1960s Kay 5-String Openback Banjo

This is almost as pedestrian as it gets for '60s Chicago-made banjos. The only thing more pedestrian is a bottom-rung Harmony from the same era -- you know, the kind with synthetic rims! This one is well-worn but has held-up well and came to me with a straight neck and most of its bits. These are no-frills banjos sporting an 11" (masonite?) composite rim with a simple hoop tonering, a poplar neck with mystery-wood fretboard, and geared tuners at the headstock.

My work included a fret level/dress, new "Elite" Remo Renaissance head install, new geared 5th peg (with vintage button), rehab of the headstock tuners (3 shafts were missing but I had spares in my parts-bins), a new compensated bridge, new no-knot tailpiece, modification of the coordinator rod to a proper rod system, step-down from 30 hook/nuts to 16, and then a good setup. Its neck is straight, it's strung-up with lights (9s on the thinnest strings), and has a nice, mellow, old-time tone.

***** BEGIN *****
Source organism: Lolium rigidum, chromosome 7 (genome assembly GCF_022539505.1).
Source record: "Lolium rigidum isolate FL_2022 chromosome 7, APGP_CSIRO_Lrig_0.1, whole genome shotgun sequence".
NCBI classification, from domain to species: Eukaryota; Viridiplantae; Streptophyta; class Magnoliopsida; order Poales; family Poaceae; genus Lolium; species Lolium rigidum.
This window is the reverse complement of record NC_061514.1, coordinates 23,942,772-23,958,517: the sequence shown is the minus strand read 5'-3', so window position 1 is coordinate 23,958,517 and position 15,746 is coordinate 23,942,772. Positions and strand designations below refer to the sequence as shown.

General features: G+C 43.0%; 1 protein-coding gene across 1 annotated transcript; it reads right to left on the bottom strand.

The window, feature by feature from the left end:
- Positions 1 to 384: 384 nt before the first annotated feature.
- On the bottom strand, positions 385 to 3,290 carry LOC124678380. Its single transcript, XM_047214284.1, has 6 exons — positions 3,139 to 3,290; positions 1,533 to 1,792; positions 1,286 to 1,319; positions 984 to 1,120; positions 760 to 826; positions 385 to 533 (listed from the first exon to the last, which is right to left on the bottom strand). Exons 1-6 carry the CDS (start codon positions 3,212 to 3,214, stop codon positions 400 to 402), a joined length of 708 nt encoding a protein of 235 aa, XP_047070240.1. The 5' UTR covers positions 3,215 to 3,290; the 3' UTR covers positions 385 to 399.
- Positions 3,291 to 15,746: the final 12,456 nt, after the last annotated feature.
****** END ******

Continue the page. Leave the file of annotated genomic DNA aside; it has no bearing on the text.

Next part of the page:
The handling specs are a little different from most "modern" openback banjos as the nut width is 1 1/8" and the 27 1/4" scale is pretty long. The neck has a medium C/V shape to its rear and the board is flat. Combine all this with no "scoop" at the end of the fretboard and you have a banjo that handles more like a 1920s/30s instrument. I like the feel -- but then I default to a hybrid style somewhere between fingerpicking and clawhammer.

The old brass frets are low-ish but, then again, they were to begin-with.

Obviously, this instrument is covered in the "typical Kay grime" that I associate with long-term garage-workshop storage. It's got paint flecks all over and has plenty of "mojo" to offer.

The adjustable heel/neck angle gizmo on these works after a fashion, but once I lock them in at the angle I like I secure their position with a bolt under the main bolt. I don't like my necks rotating or moving on me by accident.

Once the angle is set I can then fine-tune action adjustments via the tailpiece-end of the coordinator rod.

The foam stuffed under the main bolt mutes the overtones just a hair.

Here's the coordinator rod adjustment bolt -- tighten to lower action and loosen to raise it.

So many of the little plates and shoes were totally rusted-out or on their way there that I removed almost half of them and reduced the number of hook/nuts to 16 in total. This is plenty of even tension for a modern, synthetic head. I filled the empty holes with some small screws.